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Friday, April 1, 2011     INTELLIGENCE BRIEFING

Both North and South infiltrating Sudan oil region as secession date approaches

CAIRO — The United Nations has reported a military buildup in a disputed oil region in Sudan.


A senior UN commander said both the Khartoum regime as well as southern Sudan were engaged in a military buildup in the oil-rich area of Abyei. The commander said both the north and southern governments have been infiltrating agents and weapons ahead of the secession of the south in July.

"We have evidence that both sides have militarised Abyei," Maj. Gen. Moses Obi, the UN commander, said.

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In a briefing on March 30, Obi said rocket-propelled grenades, rockets and machine guns were pouring into Abyei. He said the heavy weapons could represent a new flashpoint in the tense relations between north and south.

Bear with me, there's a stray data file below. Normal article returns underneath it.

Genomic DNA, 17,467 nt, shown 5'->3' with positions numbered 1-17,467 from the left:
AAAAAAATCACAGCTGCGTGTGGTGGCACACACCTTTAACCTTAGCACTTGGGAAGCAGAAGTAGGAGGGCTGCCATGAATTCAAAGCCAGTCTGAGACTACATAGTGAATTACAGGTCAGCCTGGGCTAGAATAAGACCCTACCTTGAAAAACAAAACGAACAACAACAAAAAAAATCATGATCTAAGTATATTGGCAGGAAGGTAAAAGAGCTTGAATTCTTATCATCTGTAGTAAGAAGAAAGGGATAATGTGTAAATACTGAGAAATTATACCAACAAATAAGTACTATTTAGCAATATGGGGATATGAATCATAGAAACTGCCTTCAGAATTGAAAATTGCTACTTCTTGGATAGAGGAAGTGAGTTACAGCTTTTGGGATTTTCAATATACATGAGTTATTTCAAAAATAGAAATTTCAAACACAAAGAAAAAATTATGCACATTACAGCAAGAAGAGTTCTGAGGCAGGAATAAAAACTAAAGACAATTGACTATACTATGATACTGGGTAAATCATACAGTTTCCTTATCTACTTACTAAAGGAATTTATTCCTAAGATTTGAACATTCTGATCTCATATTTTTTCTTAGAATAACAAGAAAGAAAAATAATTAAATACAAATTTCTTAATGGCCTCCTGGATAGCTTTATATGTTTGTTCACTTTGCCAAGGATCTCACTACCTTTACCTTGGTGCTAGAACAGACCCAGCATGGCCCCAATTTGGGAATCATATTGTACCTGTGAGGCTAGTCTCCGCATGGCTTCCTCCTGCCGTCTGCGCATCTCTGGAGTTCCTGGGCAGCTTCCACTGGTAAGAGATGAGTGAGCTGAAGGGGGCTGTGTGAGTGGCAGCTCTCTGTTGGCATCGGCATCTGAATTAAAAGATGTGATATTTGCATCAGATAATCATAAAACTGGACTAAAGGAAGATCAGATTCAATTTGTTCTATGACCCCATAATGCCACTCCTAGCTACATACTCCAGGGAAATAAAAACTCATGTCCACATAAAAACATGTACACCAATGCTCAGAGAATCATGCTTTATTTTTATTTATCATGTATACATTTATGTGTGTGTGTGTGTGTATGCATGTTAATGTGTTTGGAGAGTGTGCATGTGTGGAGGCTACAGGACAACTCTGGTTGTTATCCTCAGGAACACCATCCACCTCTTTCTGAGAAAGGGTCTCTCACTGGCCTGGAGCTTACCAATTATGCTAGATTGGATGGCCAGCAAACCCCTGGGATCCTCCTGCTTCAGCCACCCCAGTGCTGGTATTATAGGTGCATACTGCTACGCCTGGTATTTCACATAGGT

"We have seen all sorts of armed elements that ordinarily are not supposed to be there," Obi said. "Both sides have these weapons, and we think they should abide by their own agreement and get them out of Abyei."

In March, at least 70 people were killed in two days of clashes in Abyei between rival tribes. The UN has called for the withdrawal of all forces from Abyei.

Khartoum has asserted that the south's Sudanese People's Liberation Army has deployed 2,500 troops in Abyei. The ruling National Congress Party said these troops have been wearing police uniforms.

SPLA said Khartoum was paying Arab tribes to infiltrate Abyei and other areas of southern Sudan. Abyei was not scheduled to secede along with the rest of southern Sudan and a referendum on the disputed region has not been set.

"There have been deaths, there have been displacements," Obi said. "And if the stalemate continues politically, the risk of confrontation remains and could escalate."

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